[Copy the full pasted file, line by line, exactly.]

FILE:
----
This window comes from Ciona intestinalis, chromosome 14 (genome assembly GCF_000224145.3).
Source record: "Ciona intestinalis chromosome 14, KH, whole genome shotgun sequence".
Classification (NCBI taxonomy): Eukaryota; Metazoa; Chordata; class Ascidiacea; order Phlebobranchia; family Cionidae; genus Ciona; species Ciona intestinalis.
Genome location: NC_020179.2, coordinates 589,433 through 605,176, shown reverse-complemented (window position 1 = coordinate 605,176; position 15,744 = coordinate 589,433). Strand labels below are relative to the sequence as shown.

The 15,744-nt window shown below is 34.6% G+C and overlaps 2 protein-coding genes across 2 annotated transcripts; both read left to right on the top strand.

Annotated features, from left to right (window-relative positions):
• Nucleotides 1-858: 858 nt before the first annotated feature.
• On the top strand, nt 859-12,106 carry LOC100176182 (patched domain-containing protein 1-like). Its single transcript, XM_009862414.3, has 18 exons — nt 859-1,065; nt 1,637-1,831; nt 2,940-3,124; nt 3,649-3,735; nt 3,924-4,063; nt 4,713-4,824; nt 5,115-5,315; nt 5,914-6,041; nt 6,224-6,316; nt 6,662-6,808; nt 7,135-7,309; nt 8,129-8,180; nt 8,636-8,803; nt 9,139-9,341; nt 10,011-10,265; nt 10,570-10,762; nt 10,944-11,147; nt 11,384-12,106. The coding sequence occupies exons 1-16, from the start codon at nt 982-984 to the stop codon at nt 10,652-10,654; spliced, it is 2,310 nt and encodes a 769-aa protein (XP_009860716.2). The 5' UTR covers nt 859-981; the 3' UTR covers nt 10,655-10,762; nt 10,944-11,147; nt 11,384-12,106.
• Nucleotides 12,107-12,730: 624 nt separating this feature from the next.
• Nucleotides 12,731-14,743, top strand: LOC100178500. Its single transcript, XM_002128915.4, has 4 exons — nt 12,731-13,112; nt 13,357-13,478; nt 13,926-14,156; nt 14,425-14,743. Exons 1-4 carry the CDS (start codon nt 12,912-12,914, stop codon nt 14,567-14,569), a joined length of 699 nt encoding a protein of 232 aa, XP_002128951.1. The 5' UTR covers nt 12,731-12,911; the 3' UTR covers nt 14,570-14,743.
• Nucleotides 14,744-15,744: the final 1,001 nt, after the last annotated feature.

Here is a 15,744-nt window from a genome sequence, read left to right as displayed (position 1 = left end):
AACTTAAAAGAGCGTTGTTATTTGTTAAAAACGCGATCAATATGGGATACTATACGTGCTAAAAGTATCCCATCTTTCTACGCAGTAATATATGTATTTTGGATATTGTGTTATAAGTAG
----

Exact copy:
This window comes from Ciona intestinalis, chromosome 14 (genome assembly GCF_000224145.3).
Source record: "Ciona intestinalis chromosome 14, KH, whole genome shotgun sequence".
Classification (NCBI taxonomy): Eukaryota; Metazoa; Chordata; class Ascidiacea; order Phlebobranchia; family Cionidae; genus Ciona; species Ciona intestinalis.
Genome location: NC_020179.2, coordinates 589,433 through 605,176, shown reverse-complemented (window position 1 = coordinate 605,176; position 15,744 = coordinate 589,433). Strand labels below are relative to the sequence as shown.

The 15,744-nt window shown below is 34.6% G+C and overlaps 2 protein-coding genes across 2 annotated transcripts; both read left to right on the top strand.

Annotated features, from left to right (window-relative positions):
• Nucleotides 1-858: 858 nt before the first annotated feature.
• On the top strand, nt 859-12,106 carry LOC100176182 (patched domain-containing protein 1-like). Its single transcript, XM_009862414.3, has 18 exons — nt 859-1,065; nt 1,637-1,831; nt 2,940-3,124; nt 3,649-3,735; nt 3,924-4,063; nt 4,713-4,824; nt 5,115-5,315; nt 5,914-6,041; nt 6,224-6,316; nt 6,662-6,808; nt 7,135-7,309; nt 8,129-8,180; nt 8,636-8,803; nt 9,139-9,341; nt 10,011-10,265; nt 10,570-10,762; nt 10,944-11,147; nt 11,384-12,106. The coding sequence occupies exons 1-16, from the start codon at nt 982-984 to the stop codon at nt 10,652-10,654; spliced, it is 2,310 nt and encodes a 769-aa protein (XP_009860716.2). The 5' UTR covers nt 859-981; the 3' UTR covers nt 10,655-10,762; nt 10,944-11,147; nt 11,384-12,106.
• Nucleotides 12,107-12,730: 624 nt separating this feature from the next.
• Nucleotides 12,731-14,743, top strand: LOC100178500. Its single transcript, XM_002128915.4, has 4 exons — nt 12,731-13,112; nt 13,357-13,478; nt 13,926-14,156; nt 14,425-14,743. Exons 1-4 carry the CDS (start codon nt 12,912-12,914, stop codon nt 14,567-14,569), a joined length of 699 nt encoding a protein of 232 aa, XP_002128951.1. The 5' UTR covers nt 12,731-12,911; the 3' UTR covers nt 14,570-14,743.
• Nucleotides 14,744-15,744: the final 1,001 nt, after the last annotated feature.

Here is a 15,744-nt window from a genome sequence, read left to right as displayed (position 1 = left end):
AACTTAAAAGAGCGTTGTTATTTGTTAAAAACGCGATCAATATGGGATACTATACGTGCTAAAAGTATCCCATCTTTCTACGCAGTAATATATGTATTTTGGATATTGTGTTATAAGTAG